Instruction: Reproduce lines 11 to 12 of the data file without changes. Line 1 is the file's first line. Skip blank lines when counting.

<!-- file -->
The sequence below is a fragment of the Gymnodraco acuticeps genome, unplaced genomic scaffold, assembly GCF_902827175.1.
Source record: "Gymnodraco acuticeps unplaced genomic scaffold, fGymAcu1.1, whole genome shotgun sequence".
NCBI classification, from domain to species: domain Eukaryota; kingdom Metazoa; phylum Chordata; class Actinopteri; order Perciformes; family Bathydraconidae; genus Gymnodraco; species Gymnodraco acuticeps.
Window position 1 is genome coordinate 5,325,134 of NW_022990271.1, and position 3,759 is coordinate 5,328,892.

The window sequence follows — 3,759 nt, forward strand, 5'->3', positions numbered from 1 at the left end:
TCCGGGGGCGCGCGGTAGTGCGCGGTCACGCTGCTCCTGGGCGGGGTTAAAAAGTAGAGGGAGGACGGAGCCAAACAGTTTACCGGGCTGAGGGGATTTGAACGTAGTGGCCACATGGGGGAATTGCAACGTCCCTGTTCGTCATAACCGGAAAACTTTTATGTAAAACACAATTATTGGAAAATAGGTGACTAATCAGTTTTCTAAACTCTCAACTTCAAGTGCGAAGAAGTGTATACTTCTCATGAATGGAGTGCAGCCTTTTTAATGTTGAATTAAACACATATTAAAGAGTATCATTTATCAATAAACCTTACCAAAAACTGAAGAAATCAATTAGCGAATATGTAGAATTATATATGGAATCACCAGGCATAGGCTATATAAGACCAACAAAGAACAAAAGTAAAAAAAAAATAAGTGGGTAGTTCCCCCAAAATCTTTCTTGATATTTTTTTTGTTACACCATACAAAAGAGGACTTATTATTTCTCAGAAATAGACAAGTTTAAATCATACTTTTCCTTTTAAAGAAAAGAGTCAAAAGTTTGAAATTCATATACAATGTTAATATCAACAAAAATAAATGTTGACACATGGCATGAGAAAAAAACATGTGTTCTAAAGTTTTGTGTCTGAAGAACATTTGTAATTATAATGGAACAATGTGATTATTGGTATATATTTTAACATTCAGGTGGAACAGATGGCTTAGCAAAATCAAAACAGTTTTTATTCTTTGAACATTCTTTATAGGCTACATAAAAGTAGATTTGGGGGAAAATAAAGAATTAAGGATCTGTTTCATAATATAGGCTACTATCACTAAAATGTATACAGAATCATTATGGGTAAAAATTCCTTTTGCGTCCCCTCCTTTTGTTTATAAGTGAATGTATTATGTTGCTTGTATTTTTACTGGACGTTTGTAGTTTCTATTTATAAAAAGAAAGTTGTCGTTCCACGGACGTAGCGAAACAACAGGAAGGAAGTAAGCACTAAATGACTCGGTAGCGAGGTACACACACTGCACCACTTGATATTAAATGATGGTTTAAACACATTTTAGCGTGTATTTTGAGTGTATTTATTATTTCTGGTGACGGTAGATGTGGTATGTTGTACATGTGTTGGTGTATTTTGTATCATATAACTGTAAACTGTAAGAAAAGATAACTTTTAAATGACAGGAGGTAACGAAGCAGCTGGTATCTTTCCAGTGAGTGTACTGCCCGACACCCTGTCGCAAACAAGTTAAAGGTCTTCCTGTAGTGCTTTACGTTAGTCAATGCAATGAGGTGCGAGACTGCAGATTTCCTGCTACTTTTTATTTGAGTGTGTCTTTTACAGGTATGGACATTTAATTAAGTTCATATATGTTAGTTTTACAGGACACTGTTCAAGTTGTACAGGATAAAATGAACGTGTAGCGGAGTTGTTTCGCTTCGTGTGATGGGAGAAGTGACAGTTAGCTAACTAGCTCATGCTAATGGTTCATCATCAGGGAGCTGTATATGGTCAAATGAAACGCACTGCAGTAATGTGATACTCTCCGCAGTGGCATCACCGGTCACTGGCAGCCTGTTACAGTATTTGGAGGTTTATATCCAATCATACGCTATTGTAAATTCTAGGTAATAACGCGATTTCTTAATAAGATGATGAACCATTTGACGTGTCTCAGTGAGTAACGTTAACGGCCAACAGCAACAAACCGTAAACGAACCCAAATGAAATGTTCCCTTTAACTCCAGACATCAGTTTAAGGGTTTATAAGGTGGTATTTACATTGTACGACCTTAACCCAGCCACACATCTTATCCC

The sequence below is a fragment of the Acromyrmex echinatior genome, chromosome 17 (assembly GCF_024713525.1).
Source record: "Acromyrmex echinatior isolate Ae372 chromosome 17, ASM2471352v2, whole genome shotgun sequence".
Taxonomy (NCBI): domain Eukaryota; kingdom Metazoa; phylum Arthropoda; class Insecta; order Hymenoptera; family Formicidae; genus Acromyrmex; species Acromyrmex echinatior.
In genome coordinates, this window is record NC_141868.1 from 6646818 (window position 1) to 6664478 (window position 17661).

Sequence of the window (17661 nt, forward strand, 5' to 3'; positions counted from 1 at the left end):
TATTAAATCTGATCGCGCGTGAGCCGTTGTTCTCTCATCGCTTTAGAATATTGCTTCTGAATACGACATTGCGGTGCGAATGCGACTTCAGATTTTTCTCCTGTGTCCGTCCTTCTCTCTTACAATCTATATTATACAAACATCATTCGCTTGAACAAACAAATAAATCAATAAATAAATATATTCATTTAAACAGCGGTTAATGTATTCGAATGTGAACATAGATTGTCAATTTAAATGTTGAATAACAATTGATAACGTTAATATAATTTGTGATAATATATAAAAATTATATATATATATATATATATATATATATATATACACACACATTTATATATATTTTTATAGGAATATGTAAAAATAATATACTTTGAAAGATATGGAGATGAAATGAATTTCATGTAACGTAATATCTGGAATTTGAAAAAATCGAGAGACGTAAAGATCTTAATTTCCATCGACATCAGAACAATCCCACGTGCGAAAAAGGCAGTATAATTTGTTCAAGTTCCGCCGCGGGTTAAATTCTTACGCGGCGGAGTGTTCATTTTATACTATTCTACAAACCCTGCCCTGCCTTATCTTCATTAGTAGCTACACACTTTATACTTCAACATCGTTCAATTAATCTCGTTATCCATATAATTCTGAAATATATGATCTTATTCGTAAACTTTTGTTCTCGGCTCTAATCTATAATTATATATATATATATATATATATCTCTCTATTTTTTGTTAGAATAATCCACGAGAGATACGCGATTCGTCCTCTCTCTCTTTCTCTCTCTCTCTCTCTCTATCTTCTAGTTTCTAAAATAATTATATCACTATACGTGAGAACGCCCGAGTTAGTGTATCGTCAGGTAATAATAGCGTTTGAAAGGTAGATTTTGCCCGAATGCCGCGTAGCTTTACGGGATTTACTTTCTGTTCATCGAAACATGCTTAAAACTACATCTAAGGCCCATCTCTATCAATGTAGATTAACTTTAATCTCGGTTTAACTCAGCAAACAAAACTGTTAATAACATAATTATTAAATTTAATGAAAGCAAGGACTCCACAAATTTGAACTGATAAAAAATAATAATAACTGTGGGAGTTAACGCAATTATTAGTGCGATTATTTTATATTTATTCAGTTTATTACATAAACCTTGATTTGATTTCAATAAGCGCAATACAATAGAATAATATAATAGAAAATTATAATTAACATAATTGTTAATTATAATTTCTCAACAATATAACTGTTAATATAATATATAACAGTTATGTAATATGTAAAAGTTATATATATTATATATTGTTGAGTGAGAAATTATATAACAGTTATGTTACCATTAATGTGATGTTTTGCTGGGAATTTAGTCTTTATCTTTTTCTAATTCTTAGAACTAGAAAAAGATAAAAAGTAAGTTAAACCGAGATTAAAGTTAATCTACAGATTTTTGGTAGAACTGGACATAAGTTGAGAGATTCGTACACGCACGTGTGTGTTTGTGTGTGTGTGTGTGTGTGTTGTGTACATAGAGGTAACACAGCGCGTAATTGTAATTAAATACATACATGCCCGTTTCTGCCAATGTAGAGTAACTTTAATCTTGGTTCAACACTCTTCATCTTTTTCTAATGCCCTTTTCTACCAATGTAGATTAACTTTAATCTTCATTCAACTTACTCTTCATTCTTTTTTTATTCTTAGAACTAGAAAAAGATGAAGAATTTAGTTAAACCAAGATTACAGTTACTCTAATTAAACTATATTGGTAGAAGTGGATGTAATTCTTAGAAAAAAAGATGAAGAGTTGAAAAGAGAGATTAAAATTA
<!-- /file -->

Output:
Sequence of the window (17661 nt, forward strand, 5' to 3'; positions counted from 1 at the left end):
TATTAAATCTGATCGCGCGTGAGCCGTTGTTCTCTCATCGCTTTAGAATATTGCTTCTGAATACGACATTGCGGTGCGAATGCGACTTCAGATTTTTCTCCTGTGTCCGTCCTTCTCTCTTACAATCTATATTATACAAACATCATTCGCTTGAACAAACAAATAAATCAATAAATAAATATATTCATTTAAACAGCGGTTAATGTATTCGAATGTGAACATAGATTGTCAATTTAAATGTTGAATAACAATTGATAACGTTAATATAATTTGTGATAATATATAAAAATTATATATATATATATATATATATATATATATATACACACACATTTATATATATTTTTATAGGAATATGTAAAAATAATATACTTTGAAAGATATGGAGATGAAATGAATTTCATGTAACGTAATATCTGGAATTTGAAAAAATCGAGAGACGTAAAGATCTTAATTTCCATCGACATCAGAACAATCCCACGTGCGAAAAAGGCAGTATAATTTGTTCAAGTTCCGCCGCGGGTTAAATTCTTACGCGGCGGAGTGTTCATTTTATACTATTCTACAAACCCTGCCCTGCCTTATCTTCATTAGTAGCTACACACTTTATACTTCAACATCGTTCAATTAATCTCGTTATCCATATAATTCTGAAATATATGATCTTATTCGTAAACTTTTGTTCTCGGCTCTAATCTATAATTATATATATATATATATATATATCTCTCTATTTTTTGTTAGAATAATCCACGAGAGATACGCGATTCGTCCTCTCTCTCTTTCTCTCTCTCTCTCTCTCTATCTTCTAGTTTCTAAAATAATTATATCACTATACGTGAGAACGCCCGAGTTAGTGTATCGTCAGGTAATAATAGCGTTTGAAAGGTAGATTTTGCCCGAATGCCGCGTAGCTTTACGGGATTTACTTTCTGTTCATCGAAACATGCTTAAAACTACATCTAAGGCCCATCTCTATCAATGTAGATTAACTTTAATCTCGGTTTAACTCAGCAAACAAAACTGTTAATAACATAATTATTAAATTTAATGAAAGCAAGGACTCCACAAATTTGAACTGATAAAAAATAATAATAACTGTGGGAGTTAACGCAATTATTAGTGCGATTATTTTATATTTATTCAGTTTATTACATAAACCTTGATTTGATTTCAATAAGCGCAATACAATAGAATAATATAATAGAAAATTATAATTAACATAATTGTTAATTATAATTTCTCAACAATATAACTGTTAATATAATATATAACAGTTATGTAATATGTAAAAGTTATATATATTATATATTGTTGAGTGAGAAATTATATAACAGTTATGTTACCATTAATGTGATGTTTTGCTGGGAATTTAGTCTTTATCTTTTTCTAATTCTTAGAACTAGAAAAAGATAAAAAGTAAGTTAAACCGAGATTAAAGTTAATCTACAGATTTTTGGTAGAACTGGACATAAGTTGAGAGATTCGTACACGCACGTGTGTGTTTGTGTGTGTGTGTGTGTGTGTTGTGTACATAGAGGTAACACAGCGCGTAATTGTAATTAAATACATACATGCCCGTTTCTGCCAATGTAGAGTAACTTTAATCTTGGTTCAACACTCTTCATCTTTTTCTAATGCCCTTTTCTACCAATGTAGATTAACTTTAATCTTCATTCAACTTACTCTTCATTCTTTTTTTATTCTTAGAACTAGAAAAAGATGAAGAATTTAGTTAAACCAAGATTACAGTTACTCTAATTAAACTATATTGGTAGAAGTGGATGTAATTCTTAGAAAAAAAGATGAAGAGTTGAAAAGAGAGATTAAAATTA